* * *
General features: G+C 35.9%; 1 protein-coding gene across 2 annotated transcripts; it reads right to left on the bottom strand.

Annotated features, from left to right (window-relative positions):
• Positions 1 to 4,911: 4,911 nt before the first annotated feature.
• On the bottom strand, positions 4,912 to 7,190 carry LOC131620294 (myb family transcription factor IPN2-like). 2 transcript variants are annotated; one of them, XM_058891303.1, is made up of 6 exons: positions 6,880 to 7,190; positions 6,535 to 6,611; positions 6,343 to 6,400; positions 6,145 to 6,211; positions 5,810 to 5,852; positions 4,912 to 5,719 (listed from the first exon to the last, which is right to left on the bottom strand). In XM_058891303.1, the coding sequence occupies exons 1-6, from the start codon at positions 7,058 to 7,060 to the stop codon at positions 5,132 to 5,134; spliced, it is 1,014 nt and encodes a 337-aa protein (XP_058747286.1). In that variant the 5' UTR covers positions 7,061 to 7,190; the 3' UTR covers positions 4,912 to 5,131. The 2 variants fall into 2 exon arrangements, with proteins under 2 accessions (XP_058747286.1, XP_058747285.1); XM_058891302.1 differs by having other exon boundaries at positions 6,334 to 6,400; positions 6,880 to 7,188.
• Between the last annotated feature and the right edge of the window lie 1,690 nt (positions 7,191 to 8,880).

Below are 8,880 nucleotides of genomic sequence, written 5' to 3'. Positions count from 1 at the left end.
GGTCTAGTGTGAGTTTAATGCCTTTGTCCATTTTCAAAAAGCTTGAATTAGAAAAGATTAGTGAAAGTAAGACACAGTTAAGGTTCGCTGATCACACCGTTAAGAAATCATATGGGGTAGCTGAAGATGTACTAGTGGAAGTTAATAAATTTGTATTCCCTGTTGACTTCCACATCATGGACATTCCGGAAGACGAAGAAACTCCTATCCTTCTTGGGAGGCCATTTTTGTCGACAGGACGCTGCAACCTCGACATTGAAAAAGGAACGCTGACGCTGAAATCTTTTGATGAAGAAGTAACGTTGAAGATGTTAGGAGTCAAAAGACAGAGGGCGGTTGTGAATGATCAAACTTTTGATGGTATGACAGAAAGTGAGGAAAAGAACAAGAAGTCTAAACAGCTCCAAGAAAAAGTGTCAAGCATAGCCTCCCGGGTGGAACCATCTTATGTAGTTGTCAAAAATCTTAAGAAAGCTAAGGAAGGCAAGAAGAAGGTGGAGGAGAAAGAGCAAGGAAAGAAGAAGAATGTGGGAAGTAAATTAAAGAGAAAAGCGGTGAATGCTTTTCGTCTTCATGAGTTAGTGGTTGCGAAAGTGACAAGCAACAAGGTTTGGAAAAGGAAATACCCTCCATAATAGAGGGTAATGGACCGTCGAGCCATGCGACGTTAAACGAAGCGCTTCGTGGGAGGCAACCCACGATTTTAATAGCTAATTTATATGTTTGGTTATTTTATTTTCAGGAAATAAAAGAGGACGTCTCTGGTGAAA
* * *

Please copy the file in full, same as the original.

General features: G+C 35.9%; 1 protein-coding gene across 2 annotated transcripts; it reads right to left on the bottom strand.

Annotated features, from left to right (window-relative positions):
• Positions 1 to 4,911: 4,911 nt before the first annotated feature.
• On the bottom strand, positions 4,912 to 7,190 carry LOC131620294 (myb family transcription factor IPN2-like). 2 transcript variants are annotated; one of them, XM_058891303.1, is made up of 6 exons: positions 6,880 to 7,190; positions 6,535 to 6,611; positions 6,343 to 6,400; positions 6,145 to 6,211; positions 5,810 to 5,852; positions 4,912 to 5,719 (listed from the first exon to the last, which is right to left on the bottom strand). In XM_058891303.1, the coding sequence occupies exons 1-6, from the start codon at positions 7,058 to 7,060 to the stop codon at positions 5,132 to 5,134; spliced, it is 1,014 nt and encodes a 337-aa protein (XP_058747286.1). In that variant the 5' UTR covers positions 7,061 to 7,190; the 3' UTR covers positions 4,912 to 5,131. The 2 variants fall into 2 exon arrangements, with proteins under 2 accessions (XP_058747286.1, XP_058747285.1); XM_058891302.1 differs by having other exon boundaries at positions 6,334 to 6,400; positions 6,880 to 7,188.
• Between the last annotated feature and the right edge of the window lie 1,690 nt (positions 7,191 to 8,880).

Below are 8,880 nucleotides of genomic sequence, written 5' to 3'. Positions count from 1 at the left end.
GGTCTAGTGTGAGTTTAATGCCTTTGTCCATTTTCAAAAAGCTTGAATTAGAAAAGATTAGTGAAAGTAAGACACAGTTAAGGTTCGCTGATCACACCGTTAAGAAATCATATGGGGTAGCTGAAGATGTACTAGTGGAAGTTAATAAATTTGTATTCCCTGTTGACTTCCACATCATGGACATTCCGGAAGACGAAGAAACTCCTATCCTTCTTGGGAGGCCATTTTTGTCGACAGGACGCTGCAACCTCGACATTGAAAAAGGAACGCTGACGCTGAAATCTTTTGATGAAGAAGTAACGTTGAAGATGTTAGGAGTCAAAAGACAGAGGGCGGTTGTGAATGATCAAACTTTTGATGGTATGACAGAAAGTGAGGAAAAGAACAAGAAGTCTAAACAGCTCCAAGAAAAAGTGTCAAGCATAGCCTCCCGGGTGGAACCATCTTATGTAGTTGTCAAAAATCTTAAGAAAGCTAAGGAAGGCAAGAAGAAGGTGGAGGAGAAAGAGCAAGGAAAGAAGAAGAATGTGGGAAGTAAATTAAAGAGAAAAGCGGTGAATGCTTTTCGTCTTCATGAGTTAGTGGTTGCGAAAGTGACAAGCAACAAGGTTTGGAAAAGGAAATACCCTCCATAATAGAGGGTAATGGACCGTCGAGCCATGCGACGTTAAACGAAGCGCTTCGTGGGAGGCAACCCACGATTTTAATAGCTAATTTATATGTTTGGTTATTTTATTTTCAGGAAATAAAAGAGGACGTCTCTGGTGAAA